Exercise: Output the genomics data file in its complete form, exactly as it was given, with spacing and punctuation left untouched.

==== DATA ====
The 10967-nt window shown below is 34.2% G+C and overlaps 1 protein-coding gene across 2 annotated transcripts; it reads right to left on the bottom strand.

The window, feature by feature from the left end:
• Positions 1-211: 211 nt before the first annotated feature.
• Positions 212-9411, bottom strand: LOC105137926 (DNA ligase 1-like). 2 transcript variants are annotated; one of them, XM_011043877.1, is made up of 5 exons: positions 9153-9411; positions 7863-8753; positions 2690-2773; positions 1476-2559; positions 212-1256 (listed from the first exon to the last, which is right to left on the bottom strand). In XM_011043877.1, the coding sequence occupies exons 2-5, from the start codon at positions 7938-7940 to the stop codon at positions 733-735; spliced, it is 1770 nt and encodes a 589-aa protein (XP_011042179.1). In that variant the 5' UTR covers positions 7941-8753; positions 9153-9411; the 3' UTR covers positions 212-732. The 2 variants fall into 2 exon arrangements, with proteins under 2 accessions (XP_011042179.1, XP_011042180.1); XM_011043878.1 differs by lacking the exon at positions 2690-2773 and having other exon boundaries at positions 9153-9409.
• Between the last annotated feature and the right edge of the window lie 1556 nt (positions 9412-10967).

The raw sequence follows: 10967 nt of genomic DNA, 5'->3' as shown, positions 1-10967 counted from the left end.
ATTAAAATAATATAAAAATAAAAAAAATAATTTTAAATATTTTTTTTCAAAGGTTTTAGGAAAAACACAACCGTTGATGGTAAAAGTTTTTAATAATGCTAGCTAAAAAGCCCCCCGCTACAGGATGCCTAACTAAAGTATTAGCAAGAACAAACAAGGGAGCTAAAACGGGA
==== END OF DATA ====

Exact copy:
The 10967-nt window shown below is 34.2% G+C and overlaps 1 protein-coding gene across 2 annotated transcripts; it reads right to left on the bottom strand.

The window, feature by feature from the left end:
• Positions 1-211: 211 nt before the first annotated feature.
• Positions 212-9411, bottom strand: LOC105137926 (DNA ligase 1-like). 2 transcript variants are annotated; one of them, XM_011043877.1, is made up of 5 exons: positions 9153-9411; positions 7863-8753; positions 2690-2773; positions 1476-2559; positions 212-1256 (listed from the first exon to the last, which is right to left on the bottom strand). In XM_011043877.1, the coding sequence occupies exons 2-5, from the start codon at positions 7938-7940 to the stop codon at positions 733-735; spliced, it is 1770 nt and encodes a 589-aa protein (XP_011042179.1). In that variant the 5' UTR covers positions 7941-8753; positions 9153-9411; the 3' UTR covers positions 212-732. The 2 variants fall into 2 exon arrangements, with proteins under 2 accessions (XP_011042179.1, XP_011042180.1); XM_011043878.1 differs by lacking the exon at positions 2690-2773 and having other exon boundaries at positions 9153-9409.
• Between the last annotated feature and the right edge of the window lie 1556 nt (positions 9412-10967).

The raw sequence follows: 10967 nt of genomic DNA, 5'->3' as shown, positions 1-10967 counted from the left end.
ATTAAAATAATATAAAAATAAAAAAAATAATTTTAAATATTTTTTTTCAAAGGTTTTAGGAAAAACACAACCGTTGATGGTAAAAGTTTTTAATAATGCTAGCTAAAAAGCCCCCCGCTACAGGATGCCTAACTAAAGTATTAGCAAGAACAAACAAGGGAGCTAAAACGGGA